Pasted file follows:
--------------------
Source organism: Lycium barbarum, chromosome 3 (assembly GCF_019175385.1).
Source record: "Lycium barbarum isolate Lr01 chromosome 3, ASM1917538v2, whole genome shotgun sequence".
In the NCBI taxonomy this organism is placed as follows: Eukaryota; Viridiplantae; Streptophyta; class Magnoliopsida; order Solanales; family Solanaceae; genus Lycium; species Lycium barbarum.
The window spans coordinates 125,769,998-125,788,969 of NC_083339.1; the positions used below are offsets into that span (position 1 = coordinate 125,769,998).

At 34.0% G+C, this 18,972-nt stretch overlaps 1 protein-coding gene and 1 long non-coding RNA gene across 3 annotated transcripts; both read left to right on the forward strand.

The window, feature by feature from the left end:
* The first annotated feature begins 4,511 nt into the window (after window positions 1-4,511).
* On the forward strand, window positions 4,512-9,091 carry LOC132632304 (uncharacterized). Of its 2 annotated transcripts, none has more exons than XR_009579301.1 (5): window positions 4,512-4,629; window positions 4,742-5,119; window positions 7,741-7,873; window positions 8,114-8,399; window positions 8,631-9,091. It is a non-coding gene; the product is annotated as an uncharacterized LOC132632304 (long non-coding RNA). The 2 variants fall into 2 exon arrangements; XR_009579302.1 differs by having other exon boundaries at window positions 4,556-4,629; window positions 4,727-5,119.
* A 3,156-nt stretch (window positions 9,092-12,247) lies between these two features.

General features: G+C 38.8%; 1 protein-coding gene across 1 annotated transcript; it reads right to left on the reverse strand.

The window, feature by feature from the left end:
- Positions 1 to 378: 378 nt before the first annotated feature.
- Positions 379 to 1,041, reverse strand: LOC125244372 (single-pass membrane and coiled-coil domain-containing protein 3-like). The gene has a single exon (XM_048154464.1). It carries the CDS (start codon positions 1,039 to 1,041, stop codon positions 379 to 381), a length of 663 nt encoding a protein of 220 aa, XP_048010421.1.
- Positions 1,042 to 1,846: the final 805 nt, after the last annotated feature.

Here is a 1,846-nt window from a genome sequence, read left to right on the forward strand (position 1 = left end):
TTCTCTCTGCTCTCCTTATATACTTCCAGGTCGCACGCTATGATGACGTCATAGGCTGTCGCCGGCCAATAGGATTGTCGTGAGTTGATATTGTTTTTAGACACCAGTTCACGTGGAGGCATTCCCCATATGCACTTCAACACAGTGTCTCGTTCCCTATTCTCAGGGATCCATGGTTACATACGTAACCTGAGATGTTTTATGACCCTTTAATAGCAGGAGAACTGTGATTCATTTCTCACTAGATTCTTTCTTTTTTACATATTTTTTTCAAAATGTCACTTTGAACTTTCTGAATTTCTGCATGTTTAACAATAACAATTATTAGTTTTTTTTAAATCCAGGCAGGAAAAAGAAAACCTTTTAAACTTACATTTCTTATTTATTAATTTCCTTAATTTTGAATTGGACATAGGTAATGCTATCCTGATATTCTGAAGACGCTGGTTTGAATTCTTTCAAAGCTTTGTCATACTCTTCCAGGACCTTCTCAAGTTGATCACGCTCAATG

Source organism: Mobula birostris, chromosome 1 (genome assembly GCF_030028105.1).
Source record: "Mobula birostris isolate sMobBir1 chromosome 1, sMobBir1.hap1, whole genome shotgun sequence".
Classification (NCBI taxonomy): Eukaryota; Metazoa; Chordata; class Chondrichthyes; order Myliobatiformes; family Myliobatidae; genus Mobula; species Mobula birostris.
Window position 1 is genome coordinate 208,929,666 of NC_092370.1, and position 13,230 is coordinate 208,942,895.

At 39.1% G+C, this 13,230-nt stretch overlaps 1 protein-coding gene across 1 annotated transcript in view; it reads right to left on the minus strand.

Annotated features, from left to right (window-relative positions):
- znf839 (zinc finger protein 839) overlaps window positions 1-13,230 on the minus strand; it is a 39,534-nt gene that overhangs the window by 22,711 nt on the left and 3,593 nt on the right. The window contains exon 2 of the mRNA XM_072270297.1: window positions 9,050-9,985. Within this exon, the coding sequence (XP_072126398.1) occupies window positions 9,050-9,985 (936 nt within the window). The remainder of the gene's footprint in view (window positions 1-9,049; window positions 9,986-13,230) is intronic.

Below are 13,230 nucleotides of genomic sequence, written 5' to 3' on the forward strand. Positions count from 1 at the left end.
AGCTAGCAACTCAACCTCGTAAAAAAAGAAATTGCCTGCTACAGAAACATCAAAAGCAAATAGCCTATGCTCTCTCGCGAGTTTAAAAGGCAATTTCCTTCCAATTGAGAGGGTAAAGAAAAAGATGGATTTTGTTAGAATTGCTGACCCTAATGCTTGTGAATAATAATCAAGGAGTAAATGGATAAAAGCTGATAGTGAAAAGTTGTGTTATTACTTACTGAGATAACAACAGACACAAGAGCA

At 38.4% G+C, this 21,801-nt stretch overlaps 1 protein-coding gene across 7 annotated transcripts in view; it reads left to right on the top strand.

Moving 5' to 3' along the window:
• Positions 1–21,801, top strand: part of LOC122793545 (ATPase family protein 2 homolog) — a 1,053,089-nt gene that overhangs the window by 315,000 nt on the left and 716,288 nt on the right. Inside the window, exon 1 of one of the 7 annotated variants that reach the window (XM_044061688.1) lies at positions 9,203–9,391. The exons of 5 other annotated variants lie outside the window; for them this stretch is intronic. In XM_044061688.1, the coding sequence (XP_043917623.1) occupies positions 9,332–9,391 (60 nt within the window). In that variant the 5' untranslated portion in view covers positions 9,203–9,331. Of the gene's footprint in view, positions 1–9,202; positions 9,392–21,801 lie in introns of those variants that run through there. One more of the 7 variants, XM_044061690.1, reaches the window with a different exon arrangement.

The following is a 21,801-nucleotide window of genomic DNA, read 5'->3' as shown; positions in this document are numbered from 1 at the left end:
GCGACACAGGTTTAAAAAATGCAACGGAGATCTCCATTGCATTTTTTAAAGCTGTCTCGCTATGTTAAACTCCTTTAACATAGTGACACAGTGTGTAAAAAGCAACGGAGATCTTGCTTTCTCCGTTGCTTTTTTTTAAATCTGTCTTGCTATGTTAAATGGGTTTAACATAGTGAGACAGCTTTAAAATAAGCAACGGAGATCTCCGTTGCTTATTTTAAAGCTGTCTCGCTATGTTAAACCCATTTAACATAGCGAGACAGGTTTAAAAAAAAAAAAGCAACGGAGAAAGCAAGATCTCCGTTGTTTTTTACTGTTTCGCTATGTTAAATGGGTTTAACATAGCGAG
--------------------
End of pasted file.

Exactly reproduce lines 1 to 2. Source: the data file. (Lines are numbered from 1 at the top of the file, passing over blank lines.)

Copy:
Source organism: Lycium barbarum, chromosome 3 (assembly GCF_019175385.1).
Source record: "Lycium barbarum isolate Lr01 chromosome 3, ASM1917538v2, whole genome shotgun sequence".